Another thing I like about the Arté 14 is the number of ports available on the laptop. You get: USB 3.1 Type-A (x2), USB 3.1 Type-C, Thunderbolt 4 USB Type-C, 2-in-1 audio jack, HDMI 2.0 output and an SD Card reader - it’s not common for super-slim devices like these to have so many ports available, good on Illegear for addressing that need. Personally, I could have done away with the SD Card reader since I don’t use it but I can see how it would be useful for people who want to transfer photos/videos from their cameras.
Speaking of cameras, the webcam on this laptop isn’t great. The quality of the built-in mic is adequate, and the speakers are loud, clear and balanced. I enjoyed listening to music and watching movies on the laptop.
Since I’ve never had a chance to play with an Iris Xe-powered laptop before, I decided to install COD: Warzone to see how it would fare. I had the rendering at 1440 x 900 and upscaled to its native resolution (2880 x 1800) and it was barely playable at a very choppy 45 FPS. All the other settings were turned to the lowest or off when possible.
While it was not unplayable, it’s definitely not ideal and it caused the CPU/GPU to heat up to about 90 degrees C while running. A real shame, since we had a gorgeous high resolution and refresh rate display, that couldn’t be used for intensive gaming. Running Warzone also caused the top of the laptop (near the hinges) to heat up terribly, which is definitely not something you want to put your laptop through for extended periods of time.
If you plan on playing smaller 2D indie or old/retro games, you won’t have any problems there, but this is definitely not for you if you’re into hardcore gaming or the latest triple-A titles. I did some digging around and it seems that the GPU might work better with different titles and graphics APIs. Regardless, I would not recommend this laptop if you’re looking for a gaming machine, and since it wasn’t marketed as one, we can let it slide. However, it’s still something to note when considering a purchase.
Based on what I’ve written so far, you must be thinking - this laptop seems perfect for a work machine, what could be wrong? It has great specs, a reasonable price tag, and a lovely form factor.
Well, if there’s one thing I was let down by in this device, it’s the Arté 14’s battery life. Throughout my week of testing, I used the laptop at different brightness levels and performance settings to see how much they would affect my experience.
I used the laptop at max brightness and max performance, 50% brightness and better performance mode, 50% brightness and better battery mode, 50% brightness and best battery life mode, and 10% brightness and best battery life mode. Here’s what I encountered: 5-6 hours of battery life despite the setting I was at.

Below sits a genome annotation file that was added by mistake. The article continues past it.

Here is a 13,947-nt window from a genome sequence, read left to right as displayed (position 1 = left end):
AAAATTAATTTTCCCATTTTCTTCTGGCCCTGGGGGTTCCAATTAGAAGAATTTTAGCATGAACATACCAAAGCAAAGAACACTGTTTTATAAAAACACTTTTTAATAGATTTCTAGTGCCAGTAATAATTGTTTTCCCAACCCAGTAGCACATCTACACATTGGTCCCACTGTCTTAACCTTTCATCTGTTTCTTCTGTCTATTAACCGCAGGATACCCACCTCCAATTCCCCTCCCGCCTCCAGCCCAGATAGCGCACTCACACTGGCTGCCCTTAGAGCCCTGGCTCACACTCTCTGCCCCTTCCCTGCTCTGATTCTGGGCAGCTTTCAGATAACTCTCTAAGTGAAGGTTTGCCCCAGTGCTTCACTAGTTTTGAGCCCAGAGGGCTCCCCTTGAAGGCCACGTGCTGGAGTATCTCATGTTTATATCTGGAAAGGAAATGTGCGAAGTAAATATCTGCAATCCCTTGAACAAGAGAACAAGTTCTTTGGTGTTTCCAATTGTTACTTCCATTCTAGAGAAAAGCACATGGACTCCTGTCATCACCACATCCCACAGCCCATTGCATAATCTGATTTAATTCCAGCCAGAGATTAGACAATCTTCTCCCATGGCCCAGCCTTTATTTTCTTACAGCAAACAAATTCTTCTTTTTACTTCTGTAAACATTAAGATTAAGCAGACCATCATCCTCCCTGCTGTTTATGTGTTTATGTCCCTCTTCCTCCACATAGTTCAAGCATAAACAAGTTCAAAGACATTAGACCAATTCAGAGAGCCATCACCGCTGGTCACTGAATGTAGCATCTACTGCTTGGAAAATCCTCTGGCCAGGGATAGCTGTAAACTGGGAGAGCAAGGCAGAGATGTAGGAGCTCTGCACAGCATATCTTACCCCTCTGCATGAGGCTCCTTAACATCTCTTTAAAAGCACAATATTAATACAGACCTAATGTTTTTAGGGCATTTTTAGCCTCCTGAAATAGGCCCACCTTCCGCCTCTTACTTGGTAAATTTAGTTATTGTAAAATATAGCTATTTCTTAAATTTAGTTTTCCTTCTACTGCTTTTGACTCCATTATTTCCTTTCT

It seemed like the brightness or performance mode didn’t matter at all - I couldn’t squeeze any extra life out of the battery. On the plus side, this meant I could use the laptop at max brightness and performance with no drawbacks since going down to lower settings didn’t improve the battery life. On the downside, there was no way to extend the battery life. I am not sure if this was a hardware or software issue and I have brought it up with Illegear who responded that they will look into it.
5-6 hours of usage isn’t terrible, but for such a portable device, I wished it could at least last a full day because it brings me to the next issue - its massive power brick. If you aren’t using this laptop as a desktop replacement, you’ll need to lug around this bulky accessory with you since the laptop won’t last a full day of use.
If the laptop had better battery life, it would have made this machine an easy recommendation from me. It does everything that Illegear set out to do with their Creator-focused line in a sleek, attractive, and lightweight package with a reasonable price tag. However, I wish the battery life could have been a tad better, or at least extendable when I set it to battery saving mode. Maybe if the charger wasn’t so cumbersome, I could have overlooked this issue.
That being said, if you’re looking for a portable high-performance laptop (not for gaming) and you don’t mind the 5-6 hour battery life or lugging around a large power brick, the Illegear Arté 14 is right up your alley.
The Illegear Arté 14 is available now on their official website, with prices starting at RM4,599 (before discount). If you purchase one before 31st July, you are entitled to a free Samsung 512GB SSD upgrade, free Thermal Grizzly Kryonaut, and free colour calibration.
|Processor||11th Generation Intel® Core™ i5-11300H Processor (Four Core, Eight Threads, 3.1GHz to 4.4GHz), 8M Cache|
11th Generation Intel® Core™ i7-11370H Processor (Four Core, Eight Threads, 3.3GHz to 4.8GHz), 8M Cache
|Core Logic||Intel® Tiger Lake H|
|Display||14″ 90Hz iRIS WQXGA 16:10 Anti-glare IPS sRGB 100% INFINIVISION Display (400 nitts)|
|RAM||Supports Dual Channel DDR4|
Two 260 pins SODIMM sockets, support for DDR4 3200MHz
(Real operation frequency depends on processor)
Expandable up to 64GB, depends on 8GB/16GB/32GB SODIMM module
|Graphics Card||Intel® Iris® Xe Graphics, 400 MHz – 1300 MHz|
|Storage||Two M.2 2280 SSD, PCIe Gen3 x2 and PCIe Gen4 x4 interface (RAID 0/1 support)|
|Sound System||Built-in Dual Digital Microphone|
Built-in High Definition Audio (2 Channels)
Two 2 Watt Amplified Speakers
THX® Spatial Audio
|Keyboard||Ultra-tactile Keyboard with White Backlit (USA International)|
|Pointing Device||Integrated touchpad with Microsoft PTP multi-gesture and scrolling function|
Double-tap ON/OFF Feature
|I/O Ports||1 Thunderbolt 4 USB Type-C port|
- Support Type-C Fast Charging
- Support Power Delivery
- Support Data Transfer
- Support DisplayPort 1.41
HDMI 2.0 output Port
1 USB 3.1 Gen. 2 Port (Type-C) (Support Display Output)
2 USB 3.1 Gen. 1 Ports (Type-A)
1 2-in-1 Audio Jack
1 DC-in jack
|Slots||2-in-1 Card Reader|
Three M.2 Card Slots
– 1st for WLAN Combo M.2 2230 Card with PCIe and USB interface
– 2nd for SSD M.2 2280 Card with PCIe Gen3 x2 interface
– 3rd for SSD M.2 2280 Card with PCIe Gen4 x4 interface
|Communication||Intel®️ Wi-Fi 6 AX201 + Bluetooth v5.1|
|Other Features||Magnesium Alloy with Protective Coating|
Large Glass Touchpad
Windows Hello Camera (Top Webcam)
|Power||Embedded Polymer 53Wh Battery Pack|